PS- On further reflection it is possible that Booey's co rider during the testing programe was Tony Lomas.

#43 larryd

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Posted 29 June 2011 - 19:47

My B50 motor was prepped by Fred Barlow (RIP) who worked in the BSA comp shop on the Titanium jobs.He also worked on the B50 based speedway motor. rotrax may know some more about that one. I never used to lay a spanner on mine save for checking valve clearances.Fred did a wonderful job,despite me thinking that £400 in 1983 was a small fortune.Money well spent.Didn't manage to beat LarryD though !!! I think that was down to the rider though !!! :p :rotfl:

HW

Bloody hell, Andy - I never thought my name would feature in a Motocross (sorry, Scramble) thread.

I'll never live that down . . . . . . . .

:p

Rotrax (Mike?) -- do I remember you at Tandragee in the 70s?


#44 Bernard

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Posted 29 June 2011 - 22:28

Hi folks have been away for a while but have been keeping tabs on the Nostalgia forum. I have memories of going to scrambles at Jewels Hill near Biggin Hill and Brands Hatch and have memories of Peter Holes Manx Metisse which made the most glorious noise and seemed uncontrollable in mud.

#45 rio

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Posted 16 July 2011 - 06:59

This seems to be a recurring interest among many people now. I know quite a few riders who, like myself, were initially taken to local cold and muddy scrambling events before eventually progressing onto road racing, but are now showing an interest in reliving their past

In some recent seaching for stuff about my childhood hero, Dave Bickers, I found the Pathe news website has LOADS of short video clips of old scrambling :
http://www.britishpa...ch=dave bickers

I also have a DVD [available from PLAY.COM and other sources] called 'Scarmbling in the 50's' and it has several of those Grandstand races [plus one or two older trials events] and there is a 'Scarmbling in the 60's' version too :
http://www.play.com/...urlrefer=search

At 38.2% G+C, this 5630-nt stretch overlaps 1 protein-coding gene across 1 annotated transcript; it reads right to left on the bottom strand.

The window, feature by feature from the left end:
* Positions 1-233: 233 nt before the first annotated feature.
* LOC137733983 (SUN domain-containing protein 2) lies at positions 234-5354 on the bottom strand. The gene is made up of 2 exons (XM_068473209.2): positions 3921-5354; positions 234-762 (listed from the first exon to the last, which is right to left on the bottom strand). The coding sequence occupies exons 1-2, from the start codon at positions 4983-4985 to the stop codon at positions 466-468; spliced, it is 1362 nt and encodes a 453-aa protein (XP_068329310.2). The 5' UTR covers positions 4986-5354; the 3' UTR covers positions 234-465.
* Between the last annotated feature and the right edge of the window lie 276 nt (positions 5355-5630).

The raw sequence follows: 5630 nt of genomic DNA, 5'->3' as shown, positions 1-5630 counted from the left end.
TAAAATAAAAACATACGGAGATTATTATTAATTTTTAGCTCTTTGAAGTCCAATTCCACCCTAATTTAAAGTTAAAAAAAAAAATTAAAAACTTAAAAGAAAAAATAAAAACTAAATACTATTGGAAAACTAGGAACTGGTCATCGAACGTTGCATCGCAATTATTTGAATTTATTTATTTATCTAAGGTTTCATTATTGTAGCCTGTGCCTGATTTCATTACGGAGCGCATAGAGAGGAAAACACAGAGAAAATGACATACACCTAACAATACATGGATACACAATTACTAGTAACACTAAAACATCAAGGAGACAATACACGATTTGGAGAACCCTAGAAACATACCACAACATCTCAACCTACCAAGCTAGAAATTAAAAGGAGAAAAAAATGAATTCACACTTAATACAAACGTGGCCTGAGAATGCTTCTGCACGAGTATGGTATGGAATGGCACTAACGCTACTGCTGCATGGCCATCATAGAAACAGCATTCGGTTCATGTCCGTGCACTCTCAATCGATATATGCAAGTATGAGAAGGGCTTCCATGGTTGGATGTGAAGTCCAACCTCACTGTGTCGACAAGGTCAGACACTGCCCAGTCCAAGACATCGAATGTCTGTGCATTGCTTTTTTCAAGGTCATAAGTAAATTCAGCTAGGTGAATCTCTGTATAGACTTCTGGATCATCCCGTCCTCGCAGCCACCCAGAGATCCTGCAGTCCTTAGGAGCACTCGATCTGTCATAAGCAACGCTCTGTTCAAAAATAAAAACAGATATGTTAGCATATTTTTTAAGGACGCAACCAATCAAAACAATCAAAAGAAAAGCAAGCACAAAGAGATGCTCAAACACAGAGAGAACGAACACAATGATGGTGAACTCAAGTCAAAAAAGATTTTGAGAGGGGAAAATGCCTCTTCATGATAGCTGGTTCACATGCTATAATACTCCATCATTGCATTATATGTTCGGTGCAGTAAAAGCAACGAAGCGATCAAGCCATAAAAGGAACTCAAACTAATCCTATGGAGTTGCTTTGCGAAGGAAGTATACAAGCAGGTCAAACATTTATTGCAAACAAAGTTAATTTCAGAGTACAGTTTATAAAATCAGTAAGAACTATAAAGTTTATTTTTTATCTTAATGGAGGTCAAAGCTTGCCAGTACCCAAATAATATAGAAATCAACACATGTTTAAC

Plus I'm lucky in that, although I only follow road racing now, I can indulge a bit of nostalgia as we have a well organised event locally called 'British Bike Bonanza', where several of the riders I remember from my school days, Andy Roberton and Vic Allan plus others, still compete [and win]. If you were similarly interested in doing the same I would suggest checking the AMCA website for clubman, national and international 'classic scramble' events


#46 TrevorHeath

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Posted 18 August 2011 - 02:51

I am not really a Motocross man, but I really respect Brian Stonebridge:
Brian Stonebridge

Ben


Does anyone have a photo of the BSA Speedway bike?

Great to read about Brian Stonebridge. My Father would talk about him and the two strokes beating the big four strokes "back in the day"

I remember him reminiscing about the 1960 memorial at Hawkstone Park and the "100,000 spectators"

Thanks

TH

#47 rotrax

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Posted 27 August 2011 - 11:41

Does anyone have a photo of the BSA Speedway bike?

Great to read about Brian Stonebridge. My Father would talk about him and the two strokes beating the big four strokes "back in the day"

I remember him reminiscing about the 1960 memorial at Hawkstone Park and the "100,000 spectators"

Thanks

TH

HI, Try visiting www.retro-speedway.com They are sure to be able to help from their extensive archive. Good luck, Rotrax.

#48 Macca

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Posted 19 September 2011 - 14:58

The Goodwood Revival had a scrambling retro special feature with a short course and a large number of the stars of the 'Grandstand' days and earlier -
http://www.goodwood....-champions.aspx

I'll put up a couple of pics later, and no doubt there'll be something about it in magazines next month.

Paul M

#49 Macca

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Posted 04 October 2011 - 15:07

See how many you can spot here:
http://jalbum.net/en.../album/1053170/

Paul M

#50 jonnoj

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Posted 04 October 2011 - 23:24

See how many you can spot here:
http://jalbum.net/en.../album/1053170/


Bought back a few memories. Some of the more famous riders get a mention on this programme for the event

Goodwood programme